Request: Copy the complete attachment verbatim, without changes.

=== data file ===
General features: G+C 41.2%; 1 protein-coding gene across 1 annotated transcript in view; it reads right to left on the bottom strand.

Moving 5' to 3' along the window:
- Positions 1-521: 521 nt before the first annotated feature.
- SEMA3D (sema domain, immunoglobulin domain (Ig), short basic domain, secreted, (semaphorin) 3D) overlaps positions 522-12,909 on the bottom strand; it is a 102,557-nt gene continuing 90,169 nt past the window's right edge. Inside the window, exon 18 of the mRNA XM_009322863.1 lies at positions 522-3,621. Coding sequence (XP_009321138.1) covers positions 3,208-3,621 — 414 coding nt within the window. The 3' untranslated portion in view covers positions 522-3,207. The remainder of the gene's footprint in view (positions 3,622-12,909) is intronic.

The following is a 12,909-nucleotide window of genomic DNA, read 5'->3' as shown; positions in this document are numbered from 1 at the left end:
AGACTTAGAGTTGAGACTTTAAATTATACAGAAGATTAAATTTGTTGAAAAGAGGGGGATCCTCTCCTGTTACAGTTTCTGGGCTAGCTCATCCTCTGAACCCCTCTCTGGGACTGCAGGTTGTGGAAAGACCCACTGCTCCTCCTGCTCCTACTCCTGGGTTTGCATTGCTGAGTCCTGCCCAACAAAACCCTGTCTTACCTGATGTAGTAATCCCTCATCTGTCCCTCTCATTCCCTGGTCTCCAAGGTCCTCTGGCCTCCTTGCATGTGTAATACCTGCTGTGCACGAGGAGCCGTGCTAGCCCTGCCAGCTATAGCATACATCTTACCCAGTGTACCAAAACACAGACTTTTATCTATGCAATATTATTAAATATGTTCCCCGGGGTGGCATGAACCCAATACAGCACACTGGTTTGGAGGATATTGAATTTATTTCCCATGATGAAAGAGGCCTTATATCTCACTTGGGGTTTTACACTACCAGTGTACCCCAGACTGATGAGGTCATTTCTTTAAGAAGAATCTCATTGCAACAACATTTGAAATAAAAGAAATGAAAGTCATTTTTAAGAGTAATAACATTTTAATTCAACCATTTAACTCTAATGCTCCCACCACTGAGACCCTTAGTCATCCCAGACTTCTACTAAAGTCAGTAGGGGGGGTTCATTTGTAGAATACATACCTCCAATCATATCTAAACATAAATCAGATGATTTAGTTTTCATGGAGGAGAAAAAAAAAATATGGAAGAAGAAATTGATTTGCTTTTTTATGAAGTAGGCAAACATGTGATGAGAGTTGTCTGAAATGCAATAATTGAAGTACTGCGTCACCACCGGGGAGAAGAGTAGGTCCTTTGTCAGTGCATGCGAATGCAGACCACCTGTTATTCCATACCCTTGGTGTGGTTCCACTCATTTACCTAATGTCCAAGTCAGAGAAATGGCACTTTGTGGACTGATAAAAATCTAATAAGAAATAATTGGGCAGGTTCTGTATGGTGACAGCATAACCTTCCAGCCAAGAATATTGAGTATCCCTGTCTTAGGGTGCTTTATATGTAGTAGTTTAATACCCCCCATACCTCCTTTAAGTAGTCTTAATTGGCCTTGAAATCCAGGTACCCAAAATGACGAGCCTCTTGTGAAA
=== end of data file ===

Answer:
General features: G+C 41.2%; 1 protein-coding gene across 1 annotated transcript in view; it reads right to left on the bottom strand.

Moving 5' to 3' along the window:
- Positions 1-521: 521 nt before the first annotated feature.
- SEMA3D (sema domain, immunoglobulin domain (Ig), short basic domain, secreted, (semaphorin) 3D) overlaps positions 522-12,909 on the bottom strand; it is a 102,557-nt gene continuing 90,169 nt past the window's right edge. Inside the window, exon 18 of the mRNA XM_009322863.1 lies at positions 522-3,621. Coding sequence (XP_009321138.1) covers positions 3,208-3,621 — 414 coding nt within the window. The 3' untranslated portion in view covers positions 522-3,207. The remainder of the gene's footprint in view (positions 3,622-12,909) is intronic.

The following is a 12,909-nucleotide window of genomic DNA, read 5'->3' as shown; positions in this document are numbered from 1 at the left end:
AGACTTAGAGTTGAGACTTTAAATTATACAGAAGATTAAATTTGTTGAAAAGAGGGGGATCCTCTCCTGTTACAGTTTCTGGGCTAGCTCATCCTCTGAACCCCTCTCTGGGACTGCAGGTTGTGGAAAGACCCACTGCTCCTCCTGCTCCTACTCCTGGGTTTGCATTGCTGAGTCCTGCCCAACAAAACCCTGTCTTACCTGATGTAGTAATCCCTCATCTGTCCCTCTCATTCCCTGGTCTCCAAGGTCCTCTGGCCTCCTTGCATGTGTAATACCTGCTGTGCACGAGGAGCCGTGCTAGCCCTGCCAGCTATAGCATACATCTTACCCAGTGTACCAAAACACAGACTTTTATCTATGCAATATTATTAAATATGTTCCCCGGGGTGGCATGAACCCAATACAGCACACTGGTTTGGAGGATATTGAATTTATTTCCCATGATGAAAGAGGCCTTATATCTCACTTGGGGTTTTACACTACCAGTGTACCCCAGACTGATGAGGTCATTTCTTTAAGAAGAATCTCATTGCAACAACATTTGAAATAAAAGAAATGAAAGTCATTTTTAAGAGTAATAACATTTTAATTCAACCATTTAACTCTAATGCTCCCACCACTGAGACCCTTAGTCATCCCAGACTTCTACTAAAGTCAGTAGGGGGGGTTCATTTGTAGAATACATACCTCCAATCATATCTAAACATAAATCAGATGATTTAGTTTTCATGGAGGAGAAAAAAAAAATATGGAAGAAGAAATTGATTTGCTTTTTTATGAAGTAGGCAAACATGTGATGAGAGTTGTCTGAAATGCAATAATTGAAGTACTGCGTCACCACCGGGGAGAAGAGTAGGTCCTTTGTCAGTGCATGCGAATGCAGACCACCTGTTATTCCATACCCTTGGTGTGGTTCCACTCATTTACCTAATGTCCAAGTCAGAGAAATGGCACTTTGTGGACTGATAAAAATCTAATAAGAAATAATTGGGCAGGTTCTGTATGGTGACAGCATAACCTTCCAGCCAAGAATATTGAGTATCCCTGTCTTAGGGTGCTTTATATGTAGTAGTTTAATACCCCCCATACCTCCTTTAAGTAGTCTTAATTGGCCTTGAAATCCAGGTACCCAAAATGACGAGCCTCTTGTGAAA